It’s been nearly 20 years since we saw Roald Dahl’s most iconic character, the eccentric chocolatier Willy Wonka, on the big screen. First in the Gene Wilder classic, Charlie and the Chocolate Factory, and the less successful remake directed by Tim Burton with Johnny Depp stepping into Wilder’s big shoes. Wonka, the upcoming film from Paul King and starring Timothée Chalamet in the lead role offers a twist: it’s a prequel, set to give the enigmatic treat mogul an origin story we didn’t know we needed. The first full-length trailer makes it clear that this won’t be a gritty reboot, as most origin stories woefully are, but a fittingly light romp for someone who made a fortune in sweets.
“I spent the past seven years traveling the world, perfecting my craft. I’m something of a magician, inventor, and chocolate-maker,” Chalamet says at the trailer’s opening. In the trailer, Chalamet is leaning hard into Wonka’s zany charisma, with wide, mischievous eyes and showman bombast. There’s an underdog narrative at play, with the so-called “Chocolate Cartel” attempting to thwart Wonka in his bid to become candy royalty.
There’s a madcap energy to the Wonka trailer, which features musical numbers, a literal flood of melted chocolate, and a technicolor floating balloon sequence. Chalamet—whose last few roles have been the grim cannibal romance Bones and All and burdened hero Paul Atreides in Dune—seems like he’s having a blast, and taking a risk showing a sunnier side of himself than audiences are used to seeing. Chalamet told assembled media at CinemaCon that he was taking a different tack with the legendary candyman, one that would be less “cynical” than Gene Wilder’s 1971 performance or Johnny Depp’s update in Tim Burton’s 2005 flick. “This is a Willy that’s full of joy and hope and desire to become the greatest chocolatier,” Chalamet said.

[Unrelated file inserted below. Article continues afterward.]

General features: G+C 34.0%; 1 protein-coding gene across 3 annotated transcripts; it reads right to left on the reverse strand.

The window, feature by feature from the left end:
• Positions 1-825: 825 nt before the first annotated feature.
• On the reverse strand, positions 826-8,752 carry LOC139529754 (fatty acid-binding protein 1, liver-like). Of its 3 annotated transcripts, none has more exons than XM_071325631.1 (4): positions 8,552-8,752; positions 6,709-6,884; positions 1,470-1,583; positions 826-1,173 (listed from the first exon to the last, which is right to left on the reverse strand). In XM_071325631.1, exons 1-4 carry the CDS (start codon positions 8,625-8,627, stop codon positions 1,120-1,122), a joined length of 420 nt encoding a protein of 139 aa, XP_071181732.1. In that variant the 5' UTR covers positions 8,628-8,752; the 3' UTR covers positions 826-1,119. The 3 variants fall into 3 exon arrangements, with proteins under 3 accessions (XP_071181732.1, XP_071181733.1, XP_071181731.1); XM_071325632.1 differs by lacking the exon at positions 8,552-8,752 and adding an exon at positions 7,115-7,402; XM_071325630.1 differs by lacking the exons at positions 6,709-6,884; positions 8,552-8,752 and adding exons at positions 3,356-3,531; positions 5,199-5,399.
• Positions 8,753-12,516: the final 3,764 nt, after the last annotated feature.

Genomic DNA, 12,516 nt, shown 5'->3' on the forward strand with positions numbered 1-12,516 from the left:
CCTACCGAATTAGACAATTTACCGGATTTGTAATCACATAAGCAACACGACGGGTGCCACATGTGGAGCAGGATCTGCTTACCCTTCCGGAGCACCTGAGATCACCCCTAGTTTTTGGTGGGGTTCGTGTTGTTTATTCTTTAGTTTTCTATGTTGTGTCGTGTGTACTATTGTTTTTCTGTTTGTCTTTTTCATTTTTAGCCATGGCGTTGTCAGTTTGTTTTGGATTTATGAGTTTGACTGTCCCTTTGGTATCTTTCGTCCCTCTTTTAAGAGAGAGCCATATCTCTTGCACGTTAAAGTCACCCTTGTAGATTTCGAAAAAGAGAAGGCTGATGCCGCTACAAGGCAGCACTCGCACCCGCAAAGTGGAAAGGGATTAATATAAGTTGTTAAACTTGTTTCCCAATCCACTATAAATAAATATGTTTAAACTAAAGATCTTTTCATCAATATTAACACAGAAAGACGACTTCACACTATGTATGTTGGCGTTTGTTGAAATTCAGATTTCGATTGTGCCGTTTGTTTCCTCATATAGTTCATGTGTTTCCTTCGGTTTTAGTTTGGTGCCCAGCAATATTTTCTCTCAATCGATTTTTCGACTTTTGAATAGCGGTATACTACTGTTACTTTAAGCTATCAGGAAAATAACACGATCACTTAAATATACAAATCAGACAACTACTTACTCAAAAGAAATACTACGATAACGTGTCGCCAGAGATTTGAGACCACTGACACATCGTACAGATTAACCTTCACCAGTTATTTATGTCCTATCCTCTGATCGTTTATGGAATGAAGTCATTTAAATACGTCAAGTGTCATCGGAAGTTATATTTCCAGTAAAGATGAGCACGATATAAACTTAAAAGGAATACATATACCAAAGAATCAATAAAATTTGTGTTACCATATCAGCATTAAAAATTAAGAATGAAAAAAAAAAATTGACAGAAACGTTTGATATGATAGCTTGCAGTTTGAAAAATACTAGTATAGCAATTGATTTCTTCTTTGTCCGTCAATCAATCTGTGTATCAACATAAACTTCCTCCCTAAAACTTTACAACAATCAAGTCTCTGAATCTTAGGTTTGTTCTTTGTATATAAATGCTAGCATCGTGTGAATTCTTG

The movie features an impressive cast that’s as British as a steak and kidney pie. Besides Chalamet, key roles are played by Hugh Grant , Olivia Colman, Ellie White, Sally Hawkins, and Paterson Joseph. Co-writer Simon Farnaby, who has penned some of the great British comedies of the last few years like The Phantom of the Open and Mindhorn (to say nothing of Paddington 2) acts in the movie, too. Grant chews the scenery in the trailer’s final seconds, though getting used to seeing an A-list actor in full Oompa Loompa regalia is going to take some time.
Wonka is slated for release on December 15.